The Mercy and Justice of God

I find God’s justice and mercy fascinating, not only because he perfectly embodies such qualities, but because we as human beings apparently have such a hard time reconciling them that we are apt to build a more selective image with only one of those qualities. Thus in the 17th century, it seems many were apt to forget God’s love and mercy in favour of his wrath and hatred of sin. Today we seem apt to commit the reverse error: we emphasise God’s love and mercy, but forget his justice and righteousness. In doing so, we not only build up a false image of God, but also diminish the quality of God we do remember. His justice and mercy are linked, for his justice is connected to his love and mercy for those we have sinned against. To paraphrase something I’ve said before, to be merciful without condition to predators is to be merciless to their victims. Hence God’s mercy is conditioned upon repentance. Likewise God’s desire for us to change and repent and follow him is based in his love and his desire for our exaltation: a love that never asks us to change or repent is one that would be content to leave us stuck in mediocrity, one that would ultimately be happy to sit back and watch us be damned.

A particular quote that I feel captures both God’s justice and his mercy was expressed by Joseph Smith. However, I often find it quoted with the second half missing, in keeping with the bias of our current era. So I thought it worth quoting in full:

Our heavenly Father is more liberal in His views, and boundless in His mercies and blessings, than we are ready to believe or receive; and at the same time more terrible to the workers of iniquity, more awful in the executions of His punishments, and more ready to detect in every false way, than we are apt to suppose Him to be.

– Joseph Smith, 18 April 1842


3 thoughts on “The Mercy and Justice of God

  1. David, thank you for your thoughts. I find them wonderful. I have thought about this post for some time now. I think you are spot on. The situation you speak of made me think that every sin committed would involve two people so I was wondering, if we don’t sin against another human but rather the sin we commit is done in private or alone (there could be a myriad of examples here but watch porn, have an alcoholic drink, tattoo yourself, cut yourself) who is the victim in this case? Would the person committing the sin be both the victim and the predator? How does justice and mercy work in these cases and why is it important that justice be served?

    • Thanks Kevin. Those are very good questions, and I don’t think I can give any complete answer. I think my initial suggestion would be that with such “private” sins, there are two affected parties. One, as you suggest, would be one’s own self: 1 Corinthians 16:18 in fact talks about how one “sinneth against his own body”, and while the KJV uses fornication as the sin in that verse, the Greek word involved (πορνεία – porneia) has a much wider meaning of sexual immorality. The second would be the Lord himself: as 1 Corinthians 16 goes on to elaborate “ye are not your own … For ye are bought with a price” (vv. 19-20). We are misusing things that God has given us, in many cases also purchased through the atonement, and of course for those of us who’s been so taught we’re knowingly disobeying his commandments and may be breaking covenants we’ve made with him. He can be an injured party too, so to speak.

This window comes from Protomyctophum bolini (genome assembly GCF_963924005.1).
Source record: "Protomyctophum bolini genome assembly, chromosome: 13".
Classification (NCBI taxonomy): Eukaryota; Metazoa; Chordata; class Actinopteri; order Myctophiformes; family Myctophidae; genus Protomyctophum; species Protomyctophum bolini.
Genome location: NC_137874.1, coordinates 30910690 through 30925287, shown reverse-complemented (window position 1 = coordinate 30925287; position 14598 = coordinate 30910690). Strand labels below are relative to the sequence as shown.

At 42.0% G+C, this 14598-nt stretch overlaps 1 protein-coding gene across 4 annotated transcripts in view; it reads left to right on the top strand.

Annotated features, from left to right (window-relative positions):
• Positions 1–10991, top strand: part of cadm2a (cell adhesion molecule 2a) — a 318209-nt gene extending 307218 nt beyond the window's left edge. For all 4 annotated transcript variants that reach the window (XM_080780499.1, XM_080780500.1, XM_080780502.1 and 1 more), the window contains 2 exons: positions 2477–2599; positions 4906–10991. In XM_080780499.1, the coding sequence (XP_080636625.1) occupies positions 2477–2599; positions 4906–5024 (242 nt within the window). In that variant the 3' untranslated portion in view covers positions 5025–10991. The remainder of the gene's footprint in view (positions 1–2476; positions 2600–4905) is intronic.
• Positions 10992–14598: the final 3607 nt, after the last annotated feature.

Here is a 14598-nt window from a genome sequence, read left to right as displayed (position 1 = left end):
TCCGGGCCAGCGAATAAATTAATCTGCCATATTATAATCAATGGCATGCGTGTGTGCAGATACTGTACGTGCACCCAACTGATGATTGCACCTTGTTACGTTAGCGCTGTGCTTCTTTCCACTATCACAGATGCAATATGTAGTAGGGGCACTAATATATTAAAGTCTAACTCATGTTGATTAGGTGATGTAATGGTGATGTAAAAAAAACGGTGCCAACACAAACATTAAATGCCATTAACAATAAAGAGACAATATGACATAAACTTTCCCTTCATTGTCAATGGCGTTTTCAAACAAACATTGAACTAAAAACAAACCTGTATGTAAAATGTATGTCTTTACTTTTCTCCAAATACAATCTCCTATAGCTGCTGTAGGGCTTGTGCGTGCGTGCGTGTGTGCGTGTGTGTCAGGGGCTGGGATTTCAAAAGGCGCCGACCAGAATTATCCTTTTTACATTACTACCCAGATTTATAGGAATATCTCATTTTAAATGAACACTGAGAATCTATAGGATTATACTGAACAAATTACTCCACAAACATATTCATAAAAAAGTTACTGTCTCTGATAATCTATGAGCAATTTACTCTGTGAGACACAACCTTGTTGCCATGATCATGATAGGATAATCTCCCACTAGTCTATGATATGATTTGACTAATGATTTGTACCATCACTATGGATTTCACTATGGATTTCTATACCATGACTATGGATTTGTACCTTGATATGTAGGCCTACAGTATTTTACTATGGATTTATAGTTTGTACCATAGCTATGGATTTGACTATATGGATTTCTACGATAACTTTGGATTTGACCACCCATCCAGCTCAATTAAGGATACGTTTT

Furthermore, while the connection between his justice and mercy is not quite so obvious as in the case where our sins involve others (or their sins involve us), the scriptures seem to indicate that they are both connected:

      “Now, repentance could not come unto men except there were a punishment, which also was eternal as the life of the soul should be, affixed opposite to the plan of happiness, which was as eternal also as the life of the soul.
      Now, how could a man repent except he should sin? How could he sin if there was no law? How could there be a law save there was a punishment?
      Now, there was a punishment affixed, and a just law given, which brought remorse of conscience unto man.
      Now, if there was no law given—if a man murdered he should die—would he be afraid he would die if he should murder?
      And also, if there was no law given against sin men would not be afraid to sin.
      And if there was no law given, if men sinned what could justice do, or mercy either, for they would have no claim upon the creature?”
      (Alma 42:16-21)

      The opportunity for divine mercy thus seems in part dependent upon the just operation of divine law, without which neither justice or mercy can do anything.

      A further thought is that God’s justice is also rooted in his righteousness; as a holy and righteous being God cannot look upon sin with the least degree of allowance (D&C 1:31). Any “cheap” mercy which leaves us unchanged would ultimately leave us miserable in the presence of such a holy being (Mormon 9:3-4). In that sense the wrong sort of mercy would in itself be unmerciful – to us, the sinner – while justice, conversely, would be more merciful. In that sense, I think what I mention above about God’s love – that it demands change and repentance, because ultimately it’s not content to see us damned in mediocrity (or lower) – still applies.

      Hopefully these brief thoughts make some sense. Thank you for your questions.

  2. Pingback: 1 Nephi 22 – David's random ramblings

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